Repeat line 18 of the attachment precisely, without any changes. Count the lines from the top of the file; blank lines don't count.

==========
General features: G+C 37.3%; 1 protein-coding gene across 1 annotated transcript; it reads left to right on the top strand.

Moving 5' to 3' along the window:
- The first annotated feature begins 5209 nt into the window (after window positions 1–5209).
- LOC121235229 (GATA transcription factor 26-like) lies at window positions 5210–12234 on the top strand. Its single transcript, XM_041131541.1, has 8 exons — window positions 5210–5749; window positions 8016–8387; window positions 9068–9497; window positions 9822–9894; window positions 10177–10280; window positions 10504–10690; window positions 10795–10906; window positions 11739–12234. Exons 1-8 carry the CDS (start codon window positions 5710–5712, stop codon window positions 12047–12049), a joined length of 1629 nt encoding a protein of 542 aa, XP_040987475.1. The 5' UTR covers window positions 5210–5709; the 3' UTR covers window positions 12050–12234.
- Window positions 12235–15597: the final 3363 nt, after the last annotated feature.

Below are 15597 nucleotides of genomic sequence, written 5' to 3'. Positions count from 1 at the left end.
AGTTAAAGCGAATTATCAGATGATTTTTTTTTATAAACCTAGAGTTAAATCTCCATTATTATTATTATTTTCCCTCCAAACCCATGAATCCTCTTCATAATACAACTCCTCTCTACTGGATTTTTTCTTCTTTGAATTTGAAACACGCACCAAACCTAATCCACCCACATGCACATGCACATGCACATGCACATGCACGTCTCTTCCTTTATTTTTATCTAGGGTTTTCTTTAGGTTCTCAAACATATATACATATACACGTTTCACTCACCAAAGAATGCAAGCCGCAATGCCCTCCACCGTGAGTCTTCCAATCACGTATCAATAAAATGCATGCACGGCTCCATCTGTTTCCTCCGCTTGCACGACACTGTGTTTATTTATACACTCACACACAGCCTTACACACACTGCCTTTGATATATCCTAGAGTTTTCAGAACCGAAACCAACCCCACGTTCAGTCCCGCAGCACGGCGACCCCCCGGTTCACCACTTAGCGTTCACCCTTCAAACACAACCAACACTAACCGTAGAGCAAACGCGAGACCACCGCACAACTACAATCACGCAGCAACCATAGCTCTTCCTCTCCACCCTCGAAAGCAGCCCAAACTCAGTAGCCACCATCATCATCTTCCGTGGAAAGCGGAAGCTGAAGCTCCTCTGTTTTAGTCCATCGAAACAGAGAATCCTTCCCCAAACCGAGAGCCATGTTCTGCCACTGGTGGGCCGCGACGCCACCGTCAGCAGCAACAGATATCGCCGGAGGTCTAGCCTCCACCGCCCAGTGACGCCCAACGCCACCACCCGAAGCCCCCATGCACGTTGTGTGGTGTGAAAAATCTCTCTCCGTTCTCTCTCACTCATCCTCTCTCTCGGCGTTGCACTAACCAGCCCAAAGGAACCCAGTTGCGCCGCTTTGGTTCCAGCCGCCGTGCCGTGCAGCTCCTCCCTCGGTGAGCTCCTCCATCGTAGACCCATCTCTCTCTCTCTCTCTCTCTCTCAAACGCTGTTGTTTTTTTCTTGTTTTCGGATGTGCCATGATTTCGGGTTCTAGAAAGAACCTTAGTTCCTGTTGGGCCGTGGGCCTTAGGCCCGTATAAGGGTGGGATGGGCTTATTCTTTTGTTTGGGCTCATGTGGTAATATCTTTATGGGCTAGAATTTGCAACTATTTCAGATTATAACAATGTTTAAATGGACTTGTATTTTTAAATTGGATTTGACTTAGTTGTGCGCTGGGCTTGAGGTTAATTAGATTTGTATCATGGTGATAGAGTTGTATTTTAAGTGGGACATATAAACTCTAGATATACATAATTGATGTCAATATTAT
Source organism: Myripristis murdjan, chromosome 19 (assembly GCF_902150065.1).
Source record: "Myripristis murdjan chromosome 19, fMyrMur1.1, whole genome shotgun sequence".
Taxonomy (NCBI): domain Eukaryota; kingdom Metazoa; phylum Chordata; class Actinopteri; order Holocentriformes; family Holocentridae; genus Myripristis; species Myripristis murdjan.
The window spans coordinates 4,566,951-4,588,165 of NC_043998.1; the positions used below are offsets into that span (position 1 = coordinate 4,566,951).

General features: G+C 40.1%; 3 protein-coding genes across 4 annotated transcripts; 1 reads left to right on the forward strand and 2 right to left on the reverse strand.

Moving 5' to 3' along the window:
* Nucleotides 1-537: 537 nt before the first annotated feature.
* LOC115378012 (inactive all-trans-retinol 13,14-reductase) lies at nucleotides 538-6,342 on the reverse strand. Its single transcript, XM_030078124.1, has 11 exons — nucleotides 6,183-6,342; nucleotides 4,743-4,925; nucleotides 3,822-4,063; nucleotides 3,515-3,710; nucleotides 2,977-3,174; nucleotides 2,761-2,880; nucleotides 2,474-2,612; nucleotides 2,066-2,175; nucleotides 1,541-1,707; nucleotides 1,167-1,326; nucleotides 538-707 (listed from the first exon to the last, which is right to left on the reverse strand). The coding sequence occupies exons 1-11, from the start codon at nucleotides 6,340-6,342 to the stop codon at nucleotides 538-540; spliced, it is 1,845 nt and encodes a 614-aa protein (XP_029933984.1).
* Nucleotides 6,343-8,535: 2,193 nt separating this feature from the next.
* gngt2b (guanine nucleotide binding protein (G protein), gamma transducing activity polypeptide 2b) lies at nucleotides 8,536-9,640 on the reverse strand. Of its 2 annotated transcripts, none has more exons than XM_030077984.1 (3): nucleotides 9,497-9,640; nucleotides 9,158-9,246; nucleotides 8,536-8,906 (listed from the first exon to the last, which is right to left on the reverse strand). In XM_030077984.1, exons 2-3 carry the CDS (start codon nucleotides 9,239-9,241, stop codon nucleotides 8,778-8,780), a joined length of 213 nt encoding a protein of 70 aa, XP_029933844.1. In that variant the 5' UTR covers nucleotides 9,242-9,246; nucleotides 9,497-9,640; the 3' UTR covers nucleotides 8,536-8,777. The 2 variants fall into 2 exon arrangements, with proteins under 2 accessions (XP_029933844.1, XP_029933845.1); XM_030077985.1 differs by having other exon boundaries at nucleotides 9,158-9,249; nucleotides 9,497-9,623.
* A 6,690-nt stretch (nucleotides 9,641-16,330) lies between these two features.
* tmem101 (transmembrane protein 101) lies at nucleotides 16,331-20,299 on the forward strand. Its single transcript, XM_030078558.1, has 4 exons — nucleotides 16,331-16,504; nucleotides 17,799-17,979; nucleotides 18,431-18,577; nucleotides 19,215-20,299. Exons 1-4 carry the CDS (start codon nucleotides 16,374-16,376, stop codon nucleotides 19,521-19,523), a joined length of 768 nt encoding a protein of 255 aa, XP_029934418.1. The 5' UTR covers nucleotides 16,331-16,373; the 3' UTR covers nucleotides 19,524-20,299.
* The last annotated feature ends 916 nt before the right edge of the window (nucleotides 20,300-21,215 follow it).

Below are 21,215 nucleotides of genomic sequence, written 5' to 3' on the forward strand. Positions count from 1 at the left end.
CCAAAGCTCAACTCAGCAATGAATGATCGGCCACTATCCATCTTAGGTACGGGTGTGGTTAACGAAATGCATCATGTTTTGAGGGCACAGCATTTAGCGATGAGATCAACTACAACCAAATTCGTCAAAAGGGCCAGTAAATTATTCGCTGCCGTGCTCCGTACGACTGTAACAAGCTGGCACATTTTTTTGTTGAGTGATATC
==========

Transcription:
* A 6,690-nt stretch (nucleotides 9,641-16,330) lies between these two features.